Cheers for you and your company. You’ve done the accessibility audit.
Either you just heard about or know about the need to make all websites compliant for people with disabilities OR you got an unwelcome letter from the Department of Justice (DOJ) or the Office of Civil Rights (OCR). You went ahead and hired a company to do an accessibility audit.
If the audit company was good they went through your website or other software and measured it against Section 508 (US Federal government standards) or WCAG 2.0 (International guidelines which are now partially included in Section 508).
In either case you got a report and are working with your development team to fix any flaws. That was a worthy use of $5k – $20k of your company money.
Done, right? Not so fast.
More work to be done
The chances are really, really good that your company is still using inaccessible software and hardware that is also covered under Section 508 standards.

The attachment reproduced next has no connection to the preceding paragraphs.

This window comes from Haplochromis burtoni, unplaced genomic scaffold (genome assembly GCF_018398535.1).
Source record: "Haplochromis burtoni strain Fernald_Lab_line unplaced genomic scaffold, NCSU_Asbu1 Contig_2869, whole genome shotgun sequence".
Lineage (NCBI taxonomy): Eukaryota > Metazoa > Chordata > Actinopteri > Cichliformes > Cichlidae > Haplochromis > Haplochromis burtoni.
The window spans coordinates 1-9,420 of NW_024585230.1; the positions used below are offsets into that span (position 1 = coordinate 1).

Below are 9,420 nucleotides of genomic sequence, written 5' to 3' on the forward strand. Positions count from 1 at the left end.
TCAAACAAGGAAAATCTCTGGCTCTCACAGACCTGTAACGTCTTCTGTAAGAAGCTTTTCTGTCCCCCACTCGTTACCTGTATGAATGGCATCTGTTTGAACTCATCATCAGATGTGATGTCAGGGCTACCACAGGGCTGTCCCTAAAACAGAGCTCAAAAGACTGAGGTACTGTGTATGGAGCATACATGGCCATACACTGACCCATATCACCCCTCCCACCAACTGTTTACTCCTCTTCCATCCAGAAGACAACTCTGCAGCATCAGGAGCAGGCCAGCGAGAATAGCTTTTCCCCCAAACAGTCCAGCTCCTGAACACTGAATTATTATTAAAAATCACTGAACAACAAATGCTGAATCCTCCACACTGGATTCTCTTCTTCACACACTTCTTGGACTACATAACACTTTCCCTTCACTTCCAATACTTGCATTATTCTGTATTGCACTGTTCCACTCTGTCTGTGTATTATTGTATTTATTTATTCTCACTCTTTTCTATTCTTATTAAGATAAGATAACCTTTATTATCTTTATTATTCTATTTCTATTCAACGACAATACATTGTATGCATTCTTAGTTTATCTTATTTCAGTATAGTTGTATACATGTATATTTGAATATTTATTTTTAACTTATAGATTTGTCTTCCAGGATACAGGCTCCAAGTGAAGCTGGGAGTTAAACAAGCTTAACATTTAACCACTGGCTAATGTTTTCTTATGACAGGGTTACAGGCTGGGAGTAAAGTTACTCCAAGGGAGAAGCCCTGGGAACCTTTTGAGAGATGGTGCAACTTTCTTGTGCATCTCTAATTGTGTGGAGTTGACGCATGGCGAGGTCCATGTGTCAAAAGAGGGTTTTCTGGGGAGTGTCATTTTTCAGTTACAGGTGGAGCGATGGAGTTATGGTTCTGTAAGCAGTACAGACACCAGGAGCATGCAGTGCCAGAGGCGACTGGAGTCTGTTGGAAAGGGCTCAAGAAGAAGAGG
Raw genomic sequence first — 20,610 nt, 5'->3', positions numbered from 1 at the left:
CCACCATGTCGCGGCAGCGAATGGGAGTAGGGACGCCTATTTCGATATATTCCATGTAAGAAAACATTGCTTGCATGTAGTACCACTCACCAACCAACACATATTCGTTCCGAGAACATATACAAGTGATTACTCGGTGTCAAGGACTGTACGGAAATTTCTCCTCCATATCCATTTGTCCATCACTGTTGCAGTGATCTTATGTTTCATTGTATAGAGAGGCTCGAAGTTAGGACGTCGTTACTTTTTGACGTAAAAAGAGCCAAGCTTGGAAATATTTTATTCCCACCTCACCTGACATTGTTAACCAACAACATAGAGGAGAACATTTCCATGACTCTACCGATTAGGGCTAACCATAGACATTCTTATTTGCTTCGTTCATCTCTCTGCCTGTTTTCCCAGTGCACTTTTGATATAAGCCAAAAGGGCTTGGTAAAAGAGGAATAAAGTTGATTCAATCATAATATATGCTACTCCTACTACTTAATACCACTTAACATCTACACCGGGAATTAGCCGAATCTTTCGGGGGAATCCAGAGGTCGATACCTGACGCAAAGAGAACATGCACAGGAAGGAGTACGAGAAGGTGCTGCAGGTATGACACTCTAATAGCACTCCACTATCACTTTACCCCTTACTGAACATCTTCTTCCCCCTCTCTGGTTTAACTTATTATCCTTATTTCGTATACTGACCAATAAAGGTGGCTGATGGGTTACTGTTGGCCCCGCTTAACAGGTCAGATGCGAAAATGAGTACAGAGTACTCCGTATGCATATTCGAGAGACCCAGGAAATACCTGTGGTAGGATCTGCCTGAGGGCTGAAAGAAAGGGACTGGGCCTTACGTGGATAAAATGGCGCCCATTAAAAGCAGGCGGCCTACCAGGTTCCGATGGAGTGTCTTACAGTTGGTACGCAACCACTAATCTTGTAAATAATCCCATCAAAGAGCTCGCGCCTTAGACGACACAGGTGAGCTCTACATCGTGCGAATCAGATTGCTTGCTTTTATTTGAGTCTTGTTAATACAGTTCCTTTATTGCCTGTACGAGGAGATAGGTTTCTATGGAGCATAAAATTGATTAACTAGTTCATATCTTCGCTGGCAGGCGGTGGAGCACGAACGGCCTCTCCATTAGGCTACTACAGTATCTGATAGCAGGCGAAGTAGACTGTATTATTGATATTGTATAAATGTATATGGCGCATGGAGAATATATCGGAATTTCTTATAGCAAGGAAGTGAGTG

One way to minimize your risk is to stop purchasing Information and Communication Technology (ITC) which fails accessibility tests. That’s correct. Only you and your procurement department stand between inaccessible software and hardware and your employees, students, customers and whomever else you represent.
Get training for those procurement professionals NOW. Make sure the training includes how to ask for and analyze the latest VPAT (Voluntary Product Accessibility Template), which is a vendor-created document that tracks a specific product that you might buy to the Section 508 and/ or WCAG 2.0 standards and guidelines.
You should be asking for a VPAT in every RFP and every time you look to purchase any sort of ICT (phone systems, printers, software packages, computers, laptops or tablets, etc. etc).
An “average” company spends between 4 and 6% of their annual budget on ICT purchases. For a company with a $15 million budget that means annual expenditures of $600k to $900k. With that much money on the table the cost for high quality training and guidance at $6k to $10k is just a drop in the budget.
Seek out an accessibility specialist who can train your staff either onsite or remotely, help staff to learn how to analyze VPATs. This specialist should also be able and available to coach your staff on what questions to ask vendors AND what answers to accept.